In Step 1 shown in FIG. 5, in a state in which conductance of the valve 20 is closed, Ta gas is first supplied from a valve 531; supply time is 0.2 sec.

In Step 2, after the valve 531 is closed and conductance of the valve 520 is increased to the maximum, a valve 530 is opened and 2,000 sccm of nitrogen gas is supplied; supply time is 0.1 sec.

In Step 3, the valve 530 is closed, and in a state in which conductance of the valve 520 is closed, NH3 gas is first supplied from a valve 533. At this time, by introducing RF power of 13.56 MHz to the dispersion plate 3 via a RF electrode 525, NH3 gas is excited into plasma; supply time of NH3 is 0.5 sec.

In Step 4, after introducing RF power is stopped and conductance of the valve 520 is increased to the maximum conductance, the valve 530 is opened and 2,000 sccm of nitrogen gas is supplied; supply time is 0.1 sec. Time required for these four steps is 0.9 sec. This is a required time for one cycle. When one cycle was repeated 100 times, a film thickness of 20 Å was achieved. A film thickness of a TaN film formed by one cycle was 0.2 Å. Additionally, time required for 100 times of one cycle was 90 sec. By using the apparatus having a configuration according the above-mentioned embodiment of the present invention, it was seen that extremely high throughput was able to be achieved. Additionally, by using the method according to the above embodiment of the present invention, while achieving extremely high throughput, the film-thickness uniformity was 1.5% at 1 sigma (3 mm edge removed), and the particle level was able to remain as low as 15 pieces or less of particles with 0.16 μm or above (Ø300 mm silicon wafers). This means that even with a short cycle time, remaining reaction gas in each step can be eliminated nearly completely. This was achieved because by minimizing an internal capacity of the dispersion plate 503 and by minimizing a capacity of a space between the dispersion plate 503 and the exhaust duct 504 as much as possible as well as by eliminating areas in which gas flow easily stays, remaining reaction gases were able to be completely eliminated by nitrogen gas purge for a short period of time.

With the above, using the thin-film formation apparatus according to the above-mentioned embodiment of the present invention, it was seen that by forming an exhaust valve capable of being opened/closed at high speed in a shower portion, and as shown in FIGS. 1C-1E by optimizing gas purge from the lower portion of the substrate-heating stand, an exhaust position, and a distance from a substrate edge to the exhaust port, TaN films were able to be formed extremely efficiently, excellent uniformity was achieved while raising throughput as well as reducing particles.

Similarly, an embodiment using the structure shown in FIGS. 1E and 1G is described below. Instead of the source-gas diffusion prevention ring 550, diffusion prevention and exhaust-slit position adjustment rings 556 and 557 (the exhaust ring 556 and gas diffusion prevention ring 557) are used.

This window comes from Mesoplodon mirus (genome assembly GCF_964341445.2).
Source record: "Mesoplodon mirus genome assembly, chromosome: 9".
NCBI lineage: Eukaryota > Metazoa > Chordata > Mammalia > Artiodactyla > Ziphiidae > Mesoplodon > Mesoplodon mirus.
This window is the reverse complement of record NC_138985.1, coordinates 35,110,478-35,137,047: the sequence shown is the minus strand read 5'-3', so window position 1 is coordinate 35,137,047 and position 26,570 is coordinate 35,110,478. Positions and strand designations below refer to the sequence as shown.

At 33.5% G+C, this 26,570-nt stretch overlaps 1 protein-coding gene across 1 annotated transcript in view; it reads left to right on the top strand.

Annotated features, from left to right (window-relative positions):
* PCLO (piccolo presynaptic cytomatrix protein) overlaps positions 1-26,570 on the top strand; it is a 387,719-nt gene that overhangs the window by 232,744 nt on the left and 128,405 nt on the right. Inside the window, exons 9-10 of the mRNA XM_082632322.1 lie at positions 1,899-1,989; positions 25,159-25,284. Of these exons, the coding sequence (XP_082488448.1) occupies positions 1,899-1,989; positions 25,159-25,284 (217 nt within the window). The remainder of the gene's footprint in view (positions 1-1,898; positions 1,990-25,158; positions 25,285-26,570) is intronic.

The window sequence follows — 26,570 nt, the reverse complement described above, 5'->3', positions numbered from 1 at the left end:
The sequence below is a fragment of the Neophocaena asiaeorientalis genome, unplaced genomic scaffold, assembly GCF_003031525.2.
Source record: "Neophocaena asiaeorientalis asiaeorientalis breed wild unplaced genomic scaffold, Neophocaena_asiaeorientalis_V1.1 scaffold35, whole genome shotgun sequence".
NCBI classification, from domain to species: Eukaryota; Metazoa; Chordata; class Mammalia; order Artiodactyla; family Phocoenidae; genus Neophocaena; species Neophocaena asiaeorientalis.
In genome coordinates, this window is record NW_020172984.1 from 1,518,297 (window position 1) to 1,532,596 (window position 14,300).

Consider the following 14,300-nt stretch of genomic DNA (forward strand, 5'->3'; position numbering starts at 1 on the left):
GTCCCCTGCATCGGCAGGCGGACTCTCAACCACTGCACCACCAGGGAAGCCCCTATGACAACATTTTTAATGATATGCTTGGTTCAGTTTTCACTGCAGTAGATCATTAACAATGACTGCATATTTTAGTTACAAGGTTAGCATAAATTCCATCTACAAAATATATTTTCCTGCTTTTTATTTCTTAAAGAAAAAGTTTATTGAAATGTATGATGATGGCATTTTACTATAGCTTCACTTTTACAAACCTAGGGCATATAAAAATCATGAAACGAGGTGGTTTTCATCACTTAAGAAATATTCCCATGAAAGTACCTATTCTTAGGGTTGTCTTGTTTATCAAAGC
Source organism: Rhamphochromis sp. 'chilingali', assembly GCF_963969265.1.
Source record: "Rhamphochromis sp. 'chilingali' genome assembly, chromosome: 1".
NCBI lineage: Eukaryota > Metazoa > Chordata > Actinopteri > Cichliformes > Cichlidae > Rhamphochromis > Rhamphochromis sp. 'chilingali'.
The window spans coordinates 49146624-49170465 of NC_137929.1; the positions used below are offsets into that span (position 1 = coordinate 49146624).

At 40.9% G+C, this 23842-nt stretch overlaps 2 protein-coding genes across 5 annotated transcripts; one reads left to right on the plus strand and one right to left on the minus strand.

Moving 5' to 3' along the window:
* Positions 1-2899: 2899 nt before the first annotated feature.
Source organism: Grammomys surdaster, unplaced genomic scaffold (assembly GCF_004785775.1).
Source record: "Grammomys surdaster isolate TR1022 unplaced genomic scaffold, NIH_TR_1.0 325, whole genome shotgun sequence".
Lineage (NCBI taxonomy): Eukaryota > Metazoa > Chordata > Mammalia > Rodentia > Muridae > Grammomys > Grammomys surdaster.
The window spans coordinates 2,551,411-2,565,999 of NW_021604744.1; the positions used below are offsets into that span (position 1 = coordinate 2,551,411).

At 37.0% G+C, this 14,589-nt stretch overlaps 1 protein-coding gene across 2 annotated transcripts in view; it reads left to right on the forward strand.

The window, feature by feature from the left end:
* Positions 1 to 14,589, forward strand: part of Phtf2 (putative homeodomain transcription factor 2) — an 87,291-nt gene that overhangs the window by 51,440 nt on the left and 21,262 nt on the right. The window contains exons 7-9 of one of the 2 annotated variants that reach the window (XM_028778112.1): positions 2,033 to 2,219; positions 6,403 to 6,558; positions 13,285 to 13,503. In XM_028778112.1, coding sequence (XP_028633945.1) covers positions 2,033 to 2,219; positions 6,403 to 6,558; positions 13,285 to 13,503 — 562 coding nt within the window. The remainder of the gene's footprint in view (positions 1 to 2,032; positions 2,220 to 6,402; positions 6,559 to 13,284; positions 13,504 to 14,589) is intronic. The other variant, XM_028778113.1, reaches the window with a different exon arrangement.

Additionally, for the substrate-heating stand 508, a structure having a 20 mm larger diameter than the one shown in FIGS. 1C, and IF is adopted. As shown in FIG. 1G, in this case, a distance between an edge of the substrate 515 and an edge of the substrate-heating stand is set at 20 mm. Additionally, the position 555 of the exhaust slit (the position in the heating stand side is the same as the position of the exit of the slit 559′) is disposed approx. 10 mm below a surface of the substrate-heating stand 508. Additionally, a width between a portion of the ring 556, which is above the exhaust slit position 555, and the substrate-heating stand 508 is set at 3 mm; a width between a portion of the ring 557, which is below the exhaust slit position 555, and the substrate-heating stand 508 is set at 1 mm, and a length is set at 20 mm.

By this, and with setting a distance from an edge of the substrate 515 to the exhaust port 555 at approx. 30 mm and with an effect of inert-gas purge from the space 554 being discharged from the exhaust port 555 without being discharged to a surface of the substrate-heating stand 508, a drop in surface concentration of a source gas at an edge of the substrate 515 was suppressed, and for both sheet resistance uniformity and film-thickness uniformity of WNC films, 0.9% at 1 sigma (300 mm; 3 mm edge removed; 49-point measurement) was able to be achieved.

With the above, using the thin-film formation apparatus according to the above-mentioned embodiment of the present invention, by forming an exhaust valve capable of being opened/closed at high speed in a shower portion, it was shown that TaN films were able to be formed extremely efficiently, and as shown in FIGS. 1C-1E by optimizing gas purge from the lower portion of the substrate-heating stand, an exhaust position, and a distance from a substrate edge to the exhaust port, excellent uniformity was achieved while raising throughput as well as reducing particles.

Using the thin-film formation apparatus according to the above-mentioned embodiment of the present invention, it was seen that TaN films were able to be formed extremely efficiently.